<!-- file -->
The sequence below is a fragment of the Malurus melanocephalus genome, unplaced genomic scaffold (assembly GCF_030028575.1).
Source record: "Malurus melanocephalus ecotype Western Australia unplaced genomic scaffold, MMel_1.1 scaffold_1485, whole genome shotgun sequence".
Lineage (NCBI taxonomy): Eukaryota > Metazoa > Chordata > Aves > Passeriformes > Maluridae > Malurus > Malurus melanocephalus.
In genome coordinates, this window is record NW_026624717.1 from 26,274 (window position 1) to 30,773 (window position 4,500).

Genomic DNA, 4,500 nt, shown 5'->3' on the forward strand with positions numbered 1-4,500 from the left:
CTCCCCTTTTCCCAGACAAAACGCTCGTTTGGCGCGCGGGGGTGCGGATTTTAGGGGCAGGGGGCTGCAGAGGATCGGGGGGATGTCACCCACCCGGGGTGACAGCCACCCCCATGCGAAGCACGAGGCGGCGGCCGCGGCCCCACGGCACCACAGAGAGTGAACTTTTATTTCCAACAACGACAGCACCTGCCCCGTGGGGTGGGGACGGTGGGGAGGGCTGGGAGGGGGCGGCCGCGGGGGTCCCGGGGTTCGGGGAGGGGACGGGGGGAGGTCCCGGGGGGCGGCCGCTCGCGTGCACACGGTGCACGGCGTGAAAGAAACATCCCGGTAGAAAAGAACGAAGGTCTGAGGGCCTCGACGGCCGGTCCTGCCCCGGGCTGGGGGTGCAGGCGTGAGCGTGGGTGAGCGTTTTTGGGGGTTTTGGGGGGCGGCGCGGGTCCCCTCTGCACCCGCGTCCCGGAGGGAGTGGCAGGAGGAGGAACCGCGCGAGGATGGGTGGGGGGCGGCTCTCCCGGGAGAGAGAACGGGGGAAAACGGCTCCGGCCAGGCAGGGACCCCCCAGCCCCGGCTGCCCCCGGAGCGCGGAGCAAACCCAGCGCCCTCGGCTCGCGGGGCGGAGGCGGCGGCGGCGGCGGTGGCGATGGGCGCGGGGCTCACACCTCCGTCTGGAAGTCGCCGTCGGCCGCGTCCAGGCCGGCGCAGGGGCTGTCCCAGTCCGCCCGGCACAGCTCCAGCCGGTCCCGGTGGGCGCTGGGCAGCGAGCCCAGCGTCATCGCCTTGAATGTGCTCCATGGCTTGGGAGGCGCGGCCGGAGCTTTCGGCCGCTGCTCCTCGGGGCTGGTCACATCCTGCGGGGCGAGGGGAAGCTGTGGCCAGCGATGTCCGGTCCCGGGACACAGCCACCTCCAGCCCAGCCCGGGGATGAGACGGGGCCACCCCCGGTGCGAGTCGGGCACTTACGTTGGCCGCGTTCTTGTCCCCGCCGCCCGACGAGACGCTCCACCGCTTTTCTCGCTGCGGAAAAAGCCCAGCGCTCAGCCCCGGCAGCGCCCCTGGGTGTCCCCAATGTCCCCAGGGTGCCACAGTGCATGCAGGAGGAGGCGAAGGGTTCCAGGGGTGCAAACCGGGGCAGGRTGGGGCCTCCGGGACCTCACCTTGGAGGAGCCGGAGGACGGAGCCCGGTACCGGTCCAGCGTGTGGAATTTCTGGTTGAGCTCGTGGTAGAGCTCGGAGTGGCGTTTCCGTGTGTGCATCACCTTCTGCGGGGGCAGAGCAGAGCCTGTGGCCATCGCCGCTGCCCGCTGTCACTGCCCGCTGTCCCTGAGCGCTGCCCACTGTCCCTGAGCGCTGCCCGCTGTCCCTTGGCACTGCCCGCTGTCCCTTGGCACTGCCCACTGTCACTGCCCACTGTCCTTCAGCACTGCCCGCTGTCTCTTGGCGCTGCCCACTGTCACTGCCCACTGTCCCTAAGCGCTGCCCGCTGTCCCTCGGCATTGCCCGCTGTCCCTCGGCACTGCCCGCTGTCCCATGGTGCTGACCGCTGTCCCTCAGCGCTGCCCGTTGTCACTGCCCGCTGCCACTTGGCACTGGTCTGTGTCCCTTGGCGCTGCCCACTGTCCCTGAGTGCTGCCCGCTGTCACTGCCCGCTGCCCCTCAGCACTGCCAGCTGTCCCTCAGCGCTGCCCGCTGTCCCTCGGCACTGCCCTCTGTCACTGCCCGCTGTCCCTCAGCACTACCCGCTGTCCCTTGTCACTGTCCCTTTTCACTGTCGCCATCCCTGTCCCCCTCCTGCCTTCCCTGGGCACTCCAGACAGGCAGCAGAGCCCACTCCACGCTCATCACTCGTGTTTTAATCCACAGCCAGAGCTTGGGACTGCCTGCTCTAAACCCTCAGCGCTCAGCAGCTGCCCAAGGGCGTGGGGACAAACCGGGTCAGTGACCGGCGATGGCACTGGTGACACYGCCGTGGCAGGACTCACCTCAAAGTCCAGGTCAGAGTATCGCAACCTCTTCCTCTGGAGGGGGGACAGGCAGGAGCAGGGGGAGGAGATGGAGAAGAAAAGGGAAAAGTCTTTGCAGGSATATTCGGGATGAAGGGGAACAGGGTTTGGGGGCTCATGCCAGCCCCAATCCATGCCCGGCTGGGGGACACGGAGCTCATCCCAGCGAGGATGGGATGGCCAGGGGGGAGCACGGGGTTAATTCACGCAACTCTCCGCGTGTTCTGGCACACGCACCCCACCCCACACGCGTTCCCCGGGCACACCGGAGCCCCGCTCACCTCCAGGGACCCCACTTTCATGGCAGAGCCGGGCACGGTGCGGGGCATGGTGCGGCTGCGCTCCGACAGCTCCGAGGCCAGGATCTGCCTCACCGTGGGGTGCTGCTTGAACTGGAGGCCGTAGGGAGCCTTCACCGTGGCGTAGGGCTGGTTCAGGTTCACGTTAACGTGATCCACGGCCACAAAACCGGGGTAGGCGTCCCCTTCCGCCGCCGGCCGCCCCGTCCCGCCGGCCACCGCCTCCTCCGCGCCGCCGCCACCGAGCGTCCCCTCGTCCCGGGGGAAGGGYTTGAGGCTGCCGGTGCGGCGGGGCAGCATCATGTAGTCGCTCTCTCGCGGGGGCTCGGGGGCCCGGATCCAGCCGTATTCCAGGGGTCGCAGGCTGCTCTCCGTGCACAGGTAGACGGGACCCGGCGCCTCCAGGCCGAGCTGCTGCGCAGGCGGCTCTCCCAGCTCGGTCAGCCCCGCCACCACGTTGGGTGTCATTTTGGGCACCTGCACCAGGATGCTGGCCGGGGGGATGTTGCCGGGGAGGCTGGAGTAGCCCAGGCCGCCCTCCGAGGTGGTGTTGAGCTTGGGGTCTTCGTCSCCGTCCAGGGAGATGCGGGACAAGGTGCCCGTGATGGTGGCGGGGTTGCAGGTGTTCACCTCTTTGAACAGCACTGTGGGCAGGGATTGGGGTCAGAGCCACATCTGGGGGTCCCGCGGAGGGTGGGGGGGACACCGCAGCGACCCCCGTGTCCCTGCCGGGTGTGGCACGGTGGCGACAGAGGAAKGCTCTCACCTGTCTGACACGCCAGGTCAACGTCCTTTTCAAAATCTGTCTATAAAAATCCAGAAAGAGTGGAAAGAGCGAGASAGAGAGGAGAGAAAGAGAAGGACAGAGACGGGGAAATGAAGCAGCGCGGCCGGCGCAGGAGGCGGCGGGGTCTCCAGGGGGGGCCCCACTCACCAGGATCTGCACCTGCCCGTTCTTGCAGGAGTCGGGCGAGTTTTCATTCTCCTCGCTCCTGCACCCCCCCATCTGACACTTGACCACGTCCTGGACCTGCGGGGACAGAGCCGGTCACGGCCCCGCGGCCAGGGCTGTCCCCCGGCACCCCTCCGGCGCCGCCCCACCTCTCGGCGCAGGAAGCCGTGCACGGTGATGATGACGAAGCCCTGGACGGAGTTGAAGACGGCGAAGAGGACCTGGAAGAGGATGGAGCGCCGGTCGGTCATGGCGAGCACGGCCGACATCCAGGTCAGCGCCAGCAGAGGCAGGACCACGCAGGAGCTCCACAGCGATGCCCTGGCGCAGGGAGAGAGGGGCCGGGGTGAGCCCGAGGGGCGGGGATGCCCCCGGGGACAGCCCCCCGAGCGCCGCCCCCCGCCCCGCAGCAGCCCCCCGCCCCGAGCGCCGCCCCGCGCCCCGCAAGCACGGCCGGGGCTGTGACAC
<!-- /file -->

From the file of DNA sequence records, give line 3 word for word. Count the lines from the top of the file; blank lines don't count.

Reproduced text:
Lineage (NCBI taxonomy): Eukaryota > Metazoa > Chordata > Aves > Passeriformes > Maluridae > Malurus > Malurus melanocephalus.